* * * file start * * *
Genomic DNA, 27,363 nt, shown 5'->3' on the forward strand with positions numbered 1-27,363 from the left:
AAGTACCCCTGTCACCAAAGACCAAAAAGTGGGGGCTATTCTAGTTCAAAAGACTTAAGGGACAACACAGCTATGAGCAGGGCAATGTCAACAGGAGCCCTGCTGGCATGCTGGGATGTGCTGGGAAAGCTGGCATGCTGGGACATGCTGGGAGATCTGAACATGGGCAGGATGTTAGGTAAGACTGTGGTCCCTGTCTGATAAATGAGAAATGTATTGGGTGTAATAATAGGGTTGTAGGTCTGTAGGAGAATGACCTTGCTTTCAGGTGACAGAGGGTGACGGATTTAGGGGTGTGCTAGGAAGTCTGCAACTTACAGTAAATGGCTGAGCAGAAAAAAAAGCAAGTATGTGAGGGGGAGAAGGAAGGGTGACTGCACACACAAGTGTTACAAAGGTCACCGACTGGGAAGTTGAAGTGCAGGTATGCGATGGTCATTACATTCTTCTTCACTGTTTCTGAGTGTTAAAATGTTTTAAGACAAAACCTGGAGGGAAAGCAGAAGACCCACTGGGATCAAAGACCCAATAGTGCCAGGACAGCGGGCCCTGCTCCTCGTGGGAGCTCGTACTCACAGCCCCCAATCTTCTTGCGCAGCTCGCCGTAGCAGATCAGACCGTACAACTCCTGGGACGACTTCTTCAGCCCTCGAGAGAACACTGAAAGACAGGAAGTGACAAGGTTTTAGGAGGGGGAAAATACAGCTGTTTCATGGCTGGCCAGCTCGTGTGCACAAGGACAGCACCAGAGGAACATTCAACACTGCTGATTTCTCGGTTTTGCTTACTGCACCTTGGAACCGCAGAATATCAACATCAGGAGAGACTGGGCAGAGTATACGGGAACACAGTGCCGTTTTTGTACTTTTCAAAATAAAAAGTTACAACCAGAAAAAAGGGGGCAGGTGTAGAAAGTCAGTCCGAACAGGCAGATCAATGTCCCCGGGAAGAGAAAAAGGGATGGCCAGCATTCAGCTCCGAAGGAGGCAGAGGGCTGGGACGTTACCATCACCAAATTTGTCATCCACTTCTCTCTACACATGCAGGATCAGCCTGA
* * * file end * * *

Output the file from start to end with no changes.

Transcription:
Genomic DNA, 27,363 nt, shown 5'->3' on the forward strand with positions numbered 1-27,363 from the left:
AAGTACCCCTGTCACCAAAGACCAAAAAGTGGGGGCTATTCTAGTTCAAAAGACTTAAGGGACAACACAGCTATGAGCAGGGCAATGTCAACAGGAGCCCTGCTGGCATGCTGGGATGTGCTGGGAAAGCTGGCATGCTGGGACATGCTGGGAGATCTGAACATGGGCAGGATGTTAGGTAAGACTGTGGTCCCTGTCTGATAAATGAGAAATGTATTGGGTGTAATAATAGGGTTGTAGGTCTGTAGGAGAATGACCTTGCTTTCAGGTGACAGAGGGTGACGGATTTAGGGGTGTGCTAGGAAGTCTGCAACTTACAGTAAATGGCTGAGCAGAAAAAAAAGCAAGTATGTGAGGGGGAGAAGGAAGGGTGACTGCACACACAAGTGTTACAAAGGTCACCGACTGGGAAGTTGAAGTGCAGGTATGCGATGGTCATTACATTCTTCTTCACTGTTTCTGAGTGTTAAAATGTTTTAAGACAAAACCTGGAGGGAAAGCAGAAGACCCACTGGGATCAAAGACCCAATAGTGCCAGGACAGCGGGCCCTGCTCCTCGTGGGAGCTCGTACTCACAGCCCCCAATCTTCTTGCGCAGCTCGCCGTAGCAGATCAGACCGTACAACTCCTGGGACGACTTCTTCAGCCCTCGAGAGAACACTGAAAGACAGGAAGTGACAAGGTTTTAGGAGGGGGAAAATACAGCTGTTTCATGGCTGGCCAGCTCGTGTGCACAAGGACAGCACCAGAGGAACATTCAACACTGCTGATTTCTCGGTTTTGCTTACTGCACCTTGGAACCGCAGAATATCAACATCAGGAGAGACTGGGCAGAGTATACGGGAACACAGTGCCGTTTTTGTACTTTTCAAAATAAAAAGTTACAACCAGAAAAAAGGGGGCAGGTGTAGAAAGTCAGTCCGAACAGGCAGATCAATGTCCCCGGGAAGAGAAAAAGGGATGGCCAGCATTCAGCTCCGAAGGAGGCAGAGGGCTGGGACGTTACCATCACCAAATTTGTCATCCACTTCTCTCTACACATGCAGGATCAGCCTGA